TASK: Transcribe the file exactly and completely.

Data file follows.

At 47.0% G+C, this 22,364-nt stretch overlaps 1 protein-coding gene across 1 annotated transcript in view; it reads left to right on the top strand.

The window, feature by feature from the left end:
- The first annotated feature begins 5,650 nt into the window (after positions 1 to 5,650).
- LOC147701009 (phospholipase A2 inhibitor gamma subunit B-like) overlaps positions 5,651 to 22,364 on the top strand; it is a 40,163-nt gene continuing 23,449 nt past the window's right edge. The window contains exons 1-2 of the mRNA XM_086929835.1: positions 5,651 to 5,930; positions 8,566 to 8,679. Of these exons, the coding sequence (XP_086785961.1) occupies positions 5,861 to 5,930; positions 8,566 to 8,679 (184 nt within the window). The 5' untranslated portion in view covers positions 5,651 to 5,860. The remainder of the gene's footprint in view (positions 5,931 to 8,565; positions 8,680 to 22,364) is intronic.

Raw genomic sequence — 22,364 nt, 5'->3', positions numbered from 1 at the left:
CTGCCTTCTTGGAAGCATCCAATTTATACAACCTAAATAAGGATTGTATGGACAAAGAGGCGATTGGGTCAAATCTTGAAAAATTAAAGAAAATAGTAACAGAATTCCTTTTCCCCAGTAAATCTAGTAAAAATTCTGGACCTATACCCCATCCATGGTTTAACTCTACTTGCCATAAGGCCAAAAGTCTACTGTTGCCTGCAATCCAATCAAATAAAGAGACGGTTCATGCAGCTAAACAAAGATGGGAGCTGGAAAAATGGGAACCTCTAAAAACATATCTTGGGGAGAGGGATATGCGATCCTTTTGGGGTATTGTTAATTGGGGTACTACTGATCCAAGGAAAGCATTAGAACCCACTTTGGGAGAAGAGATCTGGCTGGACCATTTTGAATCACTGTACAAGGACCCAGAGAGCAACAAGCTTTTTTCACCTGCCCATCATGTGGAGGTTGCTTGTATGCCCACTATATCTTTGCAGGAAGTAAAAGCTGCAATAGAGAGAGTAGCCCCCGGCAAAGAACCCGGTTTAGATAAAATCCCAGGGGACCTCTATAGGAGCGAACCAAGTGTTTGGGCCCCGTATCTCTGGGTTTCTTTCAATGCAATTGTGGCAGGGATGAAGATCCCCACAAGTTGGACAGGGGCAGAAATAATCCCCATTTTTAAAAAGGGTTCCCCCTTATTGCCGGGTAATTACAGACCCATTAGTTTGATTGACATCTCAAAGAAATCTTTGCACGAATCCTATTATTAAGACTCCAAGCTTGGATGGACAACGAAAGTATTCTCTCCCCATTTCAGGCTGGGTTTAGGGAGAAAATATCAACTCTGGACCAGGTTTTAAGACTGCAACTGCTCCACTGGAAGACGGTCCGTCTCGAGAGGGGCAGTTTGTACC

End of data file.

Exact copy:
At 47.0% G+C, this 22,364-nt stretch overlaps 1 protein-coding gene across 1 annotated transcript in view; it reads left to right on the top strand.

The window, feature by feature from the left end:
- The first annotated feature begins 5,650 nt into the window (after positions 1 to 5,650).
- LOC147701009 (phospholipase A2 inhibitor gamma subunit B-like) overlaps positions 5,651 to 22,364 on the top strand; it is a 40,163-nt gene continuing 23,449 nt past the window's right edge. The window contains exons 1-2 of the mRNA XM_086929835.1: positions 5,651 to 5,930; positions 8,566 to 8,679. Of these exons, the coding sequence (XP_086785961.1) occupies positions 5,861 to 5,930; positions 8,566 to 8,679 (184 nt within the window). The 5' untranslated portion in view covers positions 5,651 to 5,860. The remainder of the gene's footprint in view (positions 5,931 to 8,565; positions 8,680 to 22,364) is intronic.

Raw genomic sequence — 22,364 nt, 5'->3', positions numbered from 1 at the left:
CTGCCTTCTTGGAAGCATCCAATTTATACAACCTAAATAAGGATTGTATGGACAAAGAGGCGATTGGGTCAAATCTTGAAAAATTAAAGAAAATAGTAACAGAATTCCTTTTCCCCAGTAAATCTAGTAAAAATTCTGGACCTATACCCCATCCATGGTTTAACTCTACTTGCCATAAGGCCAAAAGTCTACTGTTGCCTGCAATCCAATCAAATAAAGAGACGGTTCATGCAGCTAAACAAAGATGGGAGCTGGAAAAATGGGAACCTCTAAAAACATATCTTGGGGAGAGGGATATGCGATCCTTTTGGGGTATTGTTAATTGGGGTACTACTGATCCAAGGAAAGCATTAGAACCCACTTTGGGAGAAGAGATCTGGCTGGACCATTTTGAATCACTGTACAAGGACCCAGAGAGCAACAAGCTTTTTTCACCTGCCCATCATGTGGAGGTTGCTTGTATGCCCACTATATCTTTGCAGGAAGTAAAAGCTGCAATAGAGAGAGTAGCCCCCGGCAAAGAACCCGGTTTAGATAAAATCCCAGGGGACCTCTATAGGAGCGAACCAAGTGTTTGGGCCCCGTATCTCTGGGTTTCTTTCAATGCAATTGTGGCAGGGATGAAGATCCCCACAAGTTGGACAGGGGCAGAAATAATCCCCATTTTTAAAAAGGGTTCCCCCTTATTGCCGGGTAATTACAGACCCATTAGTTTGATTGACATCTCAAAGAAATCTTTGCACGAATCCTATTATTAAGACTCCAAGCTTGGATGGACAACGAAAGTATTCTCTCCCCATTTCAGGCTGGGTTTAGGGAGAAAATATCAACTCTGGACCAGGTTTTAAGACTGCAACTGCTCCACTGGAAGACGGTCCGTCTCGAGAGGGGCAGTTTGTACC